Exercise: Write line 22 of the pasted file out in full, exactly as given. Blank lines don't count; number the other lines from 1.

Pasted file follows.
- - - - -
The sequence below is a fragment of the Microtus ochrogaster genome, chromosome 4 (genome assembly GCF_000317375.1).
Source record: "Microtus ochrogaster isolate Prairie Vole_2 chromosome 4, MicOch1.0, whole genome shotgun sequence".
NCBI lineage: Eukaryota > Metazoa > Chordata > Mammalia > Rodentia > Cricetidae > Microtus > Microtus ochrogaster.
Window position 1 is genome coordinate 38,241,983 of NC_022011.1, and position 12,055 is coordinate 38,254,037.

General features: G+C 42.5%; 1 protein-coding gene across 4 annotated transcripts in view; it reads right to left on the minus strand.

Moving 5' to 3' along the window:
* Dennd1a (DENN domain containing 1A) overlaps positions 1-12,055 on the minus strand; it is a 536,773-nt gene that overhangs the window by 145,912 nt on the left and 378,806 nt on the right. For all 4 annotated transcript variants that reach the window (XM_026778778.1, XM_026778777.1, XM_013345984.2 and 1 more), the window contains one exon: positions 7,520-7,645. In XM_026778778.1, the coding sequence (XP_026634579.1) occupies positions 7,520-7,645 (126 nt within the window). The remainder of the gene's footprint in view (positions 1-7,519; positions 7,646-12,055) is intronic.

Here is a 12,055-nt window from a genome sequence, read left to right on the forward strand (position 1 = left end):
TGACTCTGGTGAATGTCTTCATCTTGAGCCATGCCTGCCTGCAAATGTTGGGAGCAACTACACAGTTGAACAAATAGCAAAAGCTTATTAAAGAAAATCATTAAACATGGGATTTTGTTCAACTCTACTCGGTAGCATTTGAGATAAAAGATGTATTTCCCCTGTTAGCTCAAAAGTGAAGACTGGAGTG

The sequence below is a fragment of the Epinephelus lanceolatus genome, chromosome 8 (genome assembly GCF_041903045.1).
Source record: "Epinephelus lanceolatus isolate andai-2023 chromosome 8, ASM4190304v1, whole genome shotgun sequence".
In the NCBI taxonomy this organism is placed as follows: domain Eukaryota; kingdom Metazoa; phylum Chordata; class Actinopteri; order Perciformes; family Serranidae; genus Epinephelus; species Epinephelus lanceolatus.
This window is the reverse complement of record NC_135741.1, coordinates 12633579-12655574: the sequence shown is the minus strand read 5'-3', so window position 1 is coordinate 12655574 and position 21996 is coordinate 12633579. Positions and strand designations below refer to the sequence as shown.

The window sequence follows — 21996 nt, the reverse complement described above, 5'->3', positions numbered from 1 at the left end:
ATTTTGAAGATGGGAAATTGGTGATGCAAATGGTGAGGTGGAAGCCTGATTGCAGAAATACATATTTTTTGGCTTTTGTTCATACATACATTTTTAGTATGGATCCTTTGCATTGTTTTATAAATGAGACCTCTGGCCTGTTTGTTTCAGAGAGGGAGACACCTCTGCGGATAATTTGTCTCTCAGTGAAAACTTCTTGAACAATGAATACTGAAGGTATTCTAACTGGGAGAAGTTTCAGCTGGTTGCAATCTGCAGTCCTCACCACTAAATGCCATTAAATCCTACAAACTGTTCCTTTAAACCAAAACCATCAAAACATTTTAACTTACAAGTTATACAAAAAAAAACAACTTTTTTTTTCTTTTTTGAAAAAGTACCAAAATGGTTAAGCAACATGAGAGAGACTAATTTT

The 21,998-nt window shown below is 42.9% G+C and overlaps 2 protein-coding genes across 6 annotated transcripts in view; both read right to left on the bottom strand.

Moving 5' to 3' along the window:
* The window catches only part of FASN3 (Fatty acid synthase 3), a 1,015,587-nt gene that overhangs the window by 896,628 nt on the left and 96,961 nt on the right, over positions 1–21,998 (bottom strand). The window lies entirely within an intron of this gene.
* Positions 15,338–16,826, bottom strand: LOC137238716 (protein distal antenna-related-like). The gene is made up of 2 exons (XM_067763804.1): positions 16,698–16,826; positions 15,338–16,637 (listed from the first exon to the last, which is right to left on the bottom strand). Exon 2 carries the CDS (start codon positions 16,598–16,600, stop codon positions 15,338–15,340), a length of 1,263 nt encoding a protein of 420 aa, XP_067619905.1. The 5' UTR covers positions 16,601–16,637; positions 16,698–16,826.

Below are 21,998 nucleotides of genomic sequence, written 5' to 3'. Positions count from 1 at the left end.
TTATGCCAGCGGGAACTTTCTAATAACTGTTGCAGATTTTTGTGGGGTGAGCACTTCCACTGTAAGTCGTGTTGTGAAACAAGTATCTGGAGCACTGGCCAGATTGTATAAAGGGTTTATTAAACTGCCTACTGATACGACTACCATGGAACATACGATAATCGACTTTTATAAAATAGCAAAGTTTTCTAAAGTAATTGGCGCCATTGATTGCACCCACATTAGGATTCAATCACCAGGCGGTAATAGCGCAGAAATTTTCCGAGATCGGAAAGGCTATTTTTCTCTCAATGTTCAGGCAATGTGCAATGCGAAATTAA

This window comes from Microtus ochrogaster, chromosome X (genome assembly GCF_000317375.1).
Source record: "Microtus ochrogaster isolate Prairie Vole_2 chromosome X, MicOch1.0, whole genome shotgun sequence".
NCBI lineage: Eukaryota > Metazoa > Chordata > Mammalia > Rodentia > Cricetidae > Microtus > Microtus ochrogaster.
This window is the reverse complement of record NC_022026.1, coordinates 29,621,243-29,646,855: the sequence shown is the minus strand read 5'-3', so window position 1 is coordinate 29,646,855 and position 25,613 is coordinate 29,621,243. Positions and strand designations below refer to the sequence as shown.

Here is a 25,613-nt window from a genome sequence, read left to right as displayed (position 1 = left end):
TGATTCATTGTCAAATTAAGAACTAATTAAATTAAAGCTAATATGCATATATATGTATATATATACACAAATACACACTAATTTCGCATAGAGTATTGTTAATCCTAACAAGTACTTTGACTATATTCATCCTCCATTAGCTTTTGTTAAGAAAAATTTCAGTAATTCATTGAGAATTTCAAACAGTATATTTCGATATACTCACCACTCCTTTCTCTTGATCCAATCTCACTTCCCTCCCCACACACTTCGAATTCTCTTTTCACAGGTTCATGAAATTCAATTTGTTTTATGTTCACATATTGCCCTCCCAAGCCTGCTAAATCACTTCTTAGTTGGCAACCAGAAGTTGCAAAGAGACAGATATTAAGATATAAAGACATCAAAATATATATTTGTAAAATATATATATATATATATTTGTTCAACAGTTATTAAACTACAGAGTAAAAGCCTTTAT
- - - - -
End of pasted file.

This window comes from Microtus ochrogaster, chromosome X (genome assembly GCF_000317375.1).